Potter acknowledged he faced an uphill battle, although he said the better Biden did in Ohio, the better his chances were of beating Gibbs. The most recent Real Clear Politics average of polls showed Trump at 46.6 percent compared to Biden’s 46.4 percent. That places the state in toss-up territory, although the same probably can’t be said of the 7th Congressional District.

“I continue to be optimistic, but realistic,” Potter said.

Voters should be realistic as well and recognize that the longshot Potter is the best candidate in the race.

Vote NOW through Nov. 3

You have three options to vote in this year’s national election:

  • Vote in person now until Nov. 2 at Board of Elections, 104 Sugar St., Mount Vernon, OH.  Please visit the web site for hours. Please wear a mask and follow social distancing.
  • If you requested an absentee ballot, you should receive your ballot soon. Carefully complete it, following instructions, and either mail it or put it in the drop box at BOE, located on the east side of the building. (You can still request an absentee ballot, but do it soon!)
  • Or vote in person on Election Day, Nov. 3, at your precinct. Please wear a mask and follow social distancing.

Knight Foundation Polls College Student Voting Views

Oct 6,2020
Knight commissioned College Pulse to undertake a national poll of college student views on voting and the 2020 election, to gage their responses to voting during these unprecedented and uncertain times. Conducted from August 9 to 12, 2020, findings from “College Students, Voting and the COVID-19 Election” represent a sample of 4,000 full-time students currently enrolled in four-year degree programs surveyed via the College Pulse mobile app and web portal, and weighted to be nationally representative.

Key takeaways include:

  • Most students—led by college women and Democrats—say they are “absolutely certain” they will vote this year. About seven in 10 (71%) students say they are absolutely certain they will vote in the upcoming election, with female students expressing greater certainty than their male counterparts by a margin of 10 points. Students who identify as Democrat are the most likely to be absolutely certain they will vote (81%), followed by Republicans (74%) and Independents (63%).
  • Students lack confidence in the legitimacy of the 2020 election. Nearly half (49%) say it won’t be fair and open, and a majority (55%) say it will not be administered well. A full 81% say special interest groups have more influence over election outcomes than voters.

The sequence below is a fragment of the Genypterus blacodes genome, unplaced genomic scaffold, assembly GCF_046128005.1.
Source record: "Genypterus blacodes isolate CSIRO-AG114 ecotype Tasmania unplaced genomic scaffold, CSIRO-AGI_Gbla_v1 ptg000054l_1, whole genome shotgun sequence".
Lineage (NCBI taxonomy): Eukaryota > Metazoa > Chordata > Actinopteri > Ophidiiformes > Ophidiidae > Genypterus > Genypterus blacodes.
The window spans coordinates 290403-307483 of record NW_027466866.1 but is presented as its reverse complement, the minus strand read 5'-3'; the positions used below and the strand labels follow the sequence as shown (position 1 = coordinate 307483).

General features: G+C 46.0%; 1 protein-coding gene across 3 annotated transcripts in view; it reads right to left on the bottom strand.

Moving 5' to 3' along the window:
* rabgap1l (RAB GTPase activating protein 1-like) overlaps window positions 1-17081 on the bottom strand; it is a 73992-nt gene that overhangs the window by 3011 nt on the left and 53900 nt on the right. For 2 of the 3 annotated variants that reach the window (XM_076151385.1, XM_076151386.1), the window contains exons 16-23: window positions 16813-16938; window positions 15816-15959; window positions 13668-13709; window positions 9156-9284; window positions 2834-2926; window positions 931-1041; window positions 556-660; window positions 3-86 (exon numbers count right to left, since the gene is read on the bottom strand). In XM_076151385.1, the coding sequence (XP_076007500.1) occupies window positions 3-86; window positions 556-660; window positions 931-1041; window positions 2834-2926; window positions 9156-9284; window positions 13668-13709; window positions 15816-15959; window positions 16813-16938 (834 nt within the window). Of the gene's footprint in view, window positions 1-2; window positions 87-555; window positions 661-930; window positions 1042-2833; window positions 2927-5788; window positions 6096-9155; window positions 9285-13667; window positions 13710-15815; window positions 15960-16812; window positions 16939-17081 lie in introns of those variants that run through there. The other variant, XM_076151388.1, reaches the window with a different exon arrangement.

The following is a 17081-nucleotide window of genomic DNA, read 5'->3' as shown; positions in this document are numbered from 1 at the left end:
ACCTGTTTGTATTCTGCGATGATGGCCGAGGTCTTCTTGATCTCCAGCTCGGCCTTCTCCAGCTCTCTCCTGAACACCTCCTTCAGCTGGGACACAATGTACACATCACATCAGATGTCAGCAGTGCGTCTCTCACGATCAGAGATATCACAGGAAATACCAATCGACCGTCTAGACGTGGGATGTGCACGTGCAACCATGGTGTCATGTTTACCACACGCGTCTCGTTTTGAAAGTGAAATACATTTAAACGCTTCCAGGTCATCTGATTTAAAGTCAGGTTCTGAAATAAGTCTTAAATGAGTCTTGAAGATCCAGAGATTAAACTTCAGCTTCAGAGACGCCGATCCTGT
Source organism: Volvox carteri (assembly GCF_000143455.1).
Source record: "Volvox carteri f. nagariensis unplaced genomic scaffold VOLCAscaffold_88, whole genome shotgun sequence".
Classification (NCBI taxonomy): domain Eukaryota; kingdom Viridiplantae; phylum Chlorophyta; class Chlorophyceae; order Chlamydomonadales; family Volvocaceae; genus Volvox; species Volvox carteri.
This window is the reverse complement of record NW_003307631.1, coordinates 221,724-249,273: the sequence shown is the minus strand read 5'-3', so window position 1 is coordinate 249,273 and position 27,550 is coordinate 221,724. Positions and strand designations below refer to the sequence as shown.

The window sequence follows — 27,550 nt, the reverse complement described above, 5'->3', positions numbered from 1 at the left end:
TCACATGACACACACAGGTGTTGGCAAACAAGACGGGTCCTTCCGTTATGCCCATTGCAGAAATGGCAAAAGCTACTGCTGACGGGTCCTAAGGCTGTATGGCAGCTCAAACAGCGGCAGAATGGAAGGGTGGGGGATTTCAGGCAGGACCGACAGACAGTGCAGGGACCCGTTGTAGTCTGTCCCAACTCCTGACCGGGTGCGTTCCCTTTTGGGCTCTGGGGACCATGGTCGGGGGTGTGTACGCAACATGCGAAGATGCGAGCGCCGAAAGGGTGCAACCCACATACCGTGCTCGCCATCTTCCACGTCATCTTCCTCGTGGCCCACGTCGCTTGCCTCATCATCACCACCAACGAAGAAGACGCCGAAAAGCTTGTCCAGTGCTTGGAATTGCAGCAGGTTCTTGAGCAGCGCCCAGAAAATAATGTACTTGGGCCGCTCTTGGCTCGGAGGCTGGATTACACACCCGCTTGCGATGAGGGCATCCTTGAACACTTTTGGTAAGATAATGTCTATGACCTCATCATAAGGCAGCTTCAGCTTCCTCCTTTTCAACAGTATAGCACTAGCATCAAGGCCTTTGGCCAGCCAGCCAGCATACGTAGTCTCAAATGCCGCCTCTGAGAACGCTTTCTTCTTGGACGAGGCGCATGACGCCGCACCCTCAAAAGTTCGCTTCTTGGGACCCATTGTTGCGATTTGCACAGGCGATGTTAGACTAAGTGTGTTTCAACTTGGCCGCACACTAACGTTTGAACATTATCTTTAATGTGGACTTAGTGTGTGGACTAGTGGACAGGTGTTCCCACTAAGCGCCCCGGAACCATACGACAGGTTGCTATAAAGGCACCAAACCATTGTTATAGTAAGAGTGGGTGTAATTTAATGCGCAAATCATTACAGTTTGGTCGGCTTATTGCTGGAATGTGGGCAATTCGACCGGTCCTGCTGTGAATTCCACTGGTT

• Students are likely to doubt the results of the presidential election. Half say that problems at polling places such as long lines or broken voting machines would lead them to have major doubts about the fairness of the election; followed by evidence of foreign interference (48%); the election winner losing the popular vote (46%); and low voter turnout (46%) or if most voters cast ballots by mail (31%). 74% will have major or minor doubts about the fairness of the election if it takes weeks to count.
  • Students plan to vote for Joe Biden by a wide margin, but enthusiasm is low for both major candidates and their parties. A full 70% say they will vote for Biden, versus only 18% for President Trump. But only 49% have a favorable impression of Biden, versus 51% unfavorable; for Trump, those numbers are 19% and 81%, respectively. When it comes to the two major parties, male college students view both about equally negatively, while female students express much more positive views of the Democratic Party.
  • Just over half of college students plan to vote by mail, with large partisan splits. The majority (63%) of Democratic students say they would prefer to vote by mail or absentee, compared to 31% of Republican students. Thirty nine percent of all students plan to vote in person.

The report, “College Students, Voting and the COVID-19 Election,” details the full findings on these and other issues related to the 2020 election and political participation among the rising generation of college-educated Americans — including notable breakout data by gender, party affiliation and race. College students’ responses reveal a polarized student body that’s unified in its skepticism of the electoral system, the candidates, and the idea that the government works to improve their lives. But most of them are still largely intent on casting a ballot in 2020.